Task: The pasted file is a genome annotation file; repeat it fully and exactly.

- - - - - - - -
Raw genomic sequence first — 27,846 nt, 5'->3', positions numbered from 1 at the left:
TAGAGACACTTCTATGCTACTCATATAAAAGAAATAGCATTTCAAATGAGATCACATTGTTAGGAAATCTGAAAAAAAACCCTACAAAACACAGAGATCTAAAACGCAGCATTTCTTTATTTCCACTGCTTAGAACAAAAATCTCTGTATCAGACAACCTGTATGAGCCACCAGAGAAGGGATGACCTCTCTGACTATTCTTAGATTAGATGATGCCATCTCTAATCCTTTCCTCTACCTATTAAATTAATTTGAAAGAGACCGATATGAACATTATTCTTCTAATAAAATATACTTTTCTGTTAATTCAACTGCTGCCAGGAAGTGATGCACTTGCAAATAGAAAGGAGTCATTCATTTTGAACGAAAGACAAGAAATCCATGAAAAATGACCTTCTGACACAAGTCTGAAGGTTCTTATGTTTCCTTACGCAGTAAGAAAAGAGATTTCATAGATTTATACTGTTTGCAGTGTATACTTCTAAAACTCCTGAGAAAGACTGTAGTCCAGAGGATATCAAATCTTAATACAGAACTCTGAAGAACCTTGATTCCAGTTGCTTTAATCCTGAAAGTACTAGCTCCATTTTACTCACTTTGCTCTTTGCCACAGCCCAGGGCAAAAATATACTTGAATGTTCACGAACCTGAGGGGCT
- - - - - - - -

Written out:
Raw genomic sequence first — 27,846 nt, 5'->3', positions numbered from 1 at the left:
TAGAGACACTTCTATGCTACTCATATAAAAGAAATAGCATTTCAAATGAGATCACATTGTTAGGAAATCTGAAAAAAAACCCTACAAAACACAGAGATCTAAAACGCAGCATTTCTTTATTTCCACTGCTTAGAACAAAAATCTCTGTATCAGACAACCTGTATGAGCCACCAGAGAAGGGATGACCTCTCTGACTATTCTTAGATTAGATGATGCCATCTCTAATCCTTTCCTCTACCTATTAAATTAATTTGAAAGAGACCGATATGAACATTATTCTTCTAATAAAATATACTTTTCTGTTAATTCAACTGCTGCCAGGAAGTGATGCACTTGCAAATAGAAAGGAGTCATTCATTTTGAACGAAAGACAAGAAATCCATGAAAAATGACCTTCTGACACAAGTCTGAAGGTTCTTATGTTTCCTTACGCAGTAAGAAAAGAGATTTCATAGATTTATACTGTTTGCAGTGTATACTTCTAAAACTCCTGAGAAAGACTGTAGTCCAGAGGATATCAAATCTTAATACAGAACTCTGAAGAACCTTGATTCCAGTTGCTTTAATCCTGAAAGTACTAGCTCCATTTTACTCACTTTGCTCTTTGCCACAGCCCAGGGCAAAAATATACTTGAATGTTCACGAACCTGAGGGGCT